Coercive détente with Japan goes against public will

By Song Jong Ho
The Pyongtang Times

South Korea is now attempting to improve relations with Japan.

The south Korean chief executive, at a get-together with social and political veterans and on other public occasions, referred to the need to establish good relations with Japan on the occasion of the enthronement of the new Japanese king, saying he could seize an opportunity if he held talks with Japanese prime minister Abe at the G-20 summit.

He appointed a personage known as the top expert in diplomacy with Japan as first vice-minister of Foreign Affairs.

Meanwhile, a senior official of the Blue House said that he does not agree with the assertion that the relationship with Japan has reached a record low and the government is working hard to find a way to improved bilateral relations even at this moment.

Defence minister Jong Kyong Du told the Japanese counterpart that he would do his best to prevent the recurrence of such incidents as the recent use of firing control radar by its vessel against a Japanese sea patrol plane.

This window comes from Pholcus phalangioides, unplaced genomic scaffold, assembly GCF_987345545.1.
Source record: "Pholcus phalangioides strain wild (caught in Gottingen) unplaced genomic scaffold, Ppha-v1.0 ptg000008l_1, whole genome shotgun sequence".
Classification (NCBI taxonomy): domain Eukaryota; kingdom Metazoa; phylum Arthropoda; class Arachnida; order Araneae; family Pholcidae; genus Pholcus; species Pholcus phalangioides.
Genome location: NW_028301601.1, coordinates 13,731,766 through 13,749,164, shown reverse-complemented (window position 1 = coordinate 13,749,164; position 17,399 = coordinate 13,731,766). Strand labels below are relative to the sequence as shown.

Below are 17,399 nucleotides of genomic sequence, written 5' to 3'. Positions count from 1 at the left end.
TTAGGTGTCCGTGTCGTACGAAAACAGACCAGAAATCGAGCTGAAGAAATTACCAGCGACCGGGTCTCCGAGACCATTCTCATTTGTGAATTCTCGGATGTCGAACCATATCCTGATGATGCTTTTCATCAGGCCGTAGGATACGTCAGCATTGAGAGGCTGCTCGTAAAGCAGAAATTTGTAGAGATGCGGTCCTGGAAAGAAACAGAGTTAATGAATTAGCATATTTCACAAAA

On the other hand, it is said that the Blue House is conducting clandestine negotiations with Japan so as not to aggravate the situation over the issue of Japan's forcible drafting at the talks between Moon Jae In and Abe during the G-20 summit slated for late June in Osaka, Japan.

The present south Korean authorities had been persistent in its hardline attitude towards Japan since their initial days. However, their volte-face is geared to getting out of pressure of the US which calls them to improve relations with Japan on the pretext of the triangular cooperation between south Korea, the US and Japan.

At present, Japan is totally denying its unethical past crimes and hell-bent on militarization and reinvasion moves to realize the old dream of the “Greater East Asia Co-prosperity Sphere”.

It is a sheer folly of kneeling before the sworn enemy to clamour for improved relations with it, rather than exacting apology and reparations.

The south Korean authorities had better consider the pent-up anti-Japanese sentiments of the public before fearing the US' coercive demand for rapprochement.

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